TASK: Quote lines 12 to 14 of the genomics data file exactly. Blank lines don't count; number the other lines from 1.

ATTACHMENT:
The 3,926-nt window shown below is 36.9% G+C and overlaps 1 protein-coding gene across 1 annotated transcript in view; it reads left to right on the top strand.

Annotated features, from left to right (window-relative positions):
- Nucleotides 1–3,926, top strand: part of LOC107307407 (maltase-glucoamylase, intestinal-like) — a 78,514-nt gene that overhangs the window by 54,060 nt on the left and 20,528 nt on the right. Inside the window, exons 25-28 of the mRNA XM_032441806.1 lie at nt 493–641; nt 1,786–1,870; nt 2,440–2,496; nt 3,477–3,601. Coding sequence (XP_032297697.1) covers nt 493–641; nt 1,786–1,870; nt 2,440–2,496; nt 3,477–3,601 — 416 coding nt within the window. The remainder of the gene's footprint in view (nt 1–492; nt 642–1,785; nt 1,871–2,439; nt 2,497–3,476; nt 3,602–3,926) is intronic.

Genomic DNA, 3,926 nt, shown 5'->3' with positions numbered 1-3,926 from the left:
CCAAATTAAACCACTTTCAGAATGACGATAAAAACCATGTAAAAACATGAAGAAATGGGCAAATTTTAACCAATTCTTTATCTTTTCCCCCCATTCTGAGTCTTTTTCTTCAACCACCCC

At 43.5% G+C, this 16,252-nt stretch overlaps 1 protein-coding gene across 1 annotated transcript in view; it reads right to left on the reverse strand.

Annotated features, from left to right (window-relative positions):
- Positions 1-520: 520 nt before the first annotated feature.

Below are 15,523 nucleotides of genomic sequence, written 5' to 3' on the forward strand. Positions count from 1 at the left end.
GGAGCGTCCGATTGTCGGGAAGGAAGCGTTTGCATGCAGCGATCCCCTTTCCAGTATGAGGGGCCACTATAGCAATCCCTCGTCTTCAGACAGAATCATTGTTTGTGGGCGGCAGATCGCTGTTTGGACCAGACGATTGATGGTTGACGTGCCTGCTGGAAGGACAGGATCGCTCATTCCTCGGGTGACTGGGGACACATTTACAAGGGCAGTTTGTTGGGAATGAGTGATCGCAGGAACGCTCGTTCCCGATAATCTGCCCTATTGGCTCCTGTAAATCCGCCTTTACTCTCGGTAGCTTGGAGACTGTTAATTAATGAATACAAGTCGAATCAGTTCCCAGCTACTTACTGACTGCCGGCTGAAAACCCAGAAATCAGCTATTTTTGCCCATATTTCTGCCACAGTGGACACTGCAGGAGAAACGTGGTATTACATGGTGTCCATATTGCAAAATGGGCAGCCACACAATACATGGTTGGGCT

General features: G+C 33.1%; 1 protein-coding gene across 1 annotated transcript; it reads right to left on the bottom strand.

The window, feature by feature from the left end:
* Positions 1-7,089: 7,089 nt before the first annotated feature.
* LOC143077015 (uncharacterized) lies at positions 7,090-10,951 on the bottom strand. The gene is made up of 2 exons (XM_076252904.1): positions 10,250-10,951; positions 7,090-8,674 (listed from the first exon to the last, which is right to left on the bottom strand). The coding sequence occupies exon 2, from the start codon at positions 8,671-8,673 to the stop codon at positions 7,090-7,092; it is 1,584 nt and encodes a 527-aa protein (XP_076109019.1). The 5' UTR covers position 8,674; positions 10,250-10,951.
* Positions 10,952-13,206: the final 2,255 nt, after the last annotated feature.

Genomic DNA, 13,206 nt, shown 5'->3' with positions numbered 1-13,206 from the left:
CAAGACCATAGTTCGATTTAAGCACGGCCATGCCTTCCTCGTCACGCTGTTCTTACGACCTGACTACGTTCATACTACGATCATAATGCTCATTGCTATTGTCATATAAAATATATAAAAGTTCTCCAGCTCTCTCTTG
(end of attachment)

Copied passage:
The window, feature by feature from the left end:
* Positions 1-7,089: 7,089 nt before the first annotated feature.
* LOC143077015 (uncharacterized) lies at positions 7,090-10,951 on the bottom strand. The gene is made up of 2 exons (XM_076252904.1): positions 10,250-10,951; positions 7,090-8,674 (listed from the first exon to the last, which is right to left on the bottom strand). The coding sequence occupies exon 2, from the start codon at positions 8,671-8,673 to the stop codon at positions 7,090-7,092; it is 1,584 nt and encodes a 527-aa protein (XP_076109019.1). The 5' UTR covers position 8,674; positions 10,250-10,951.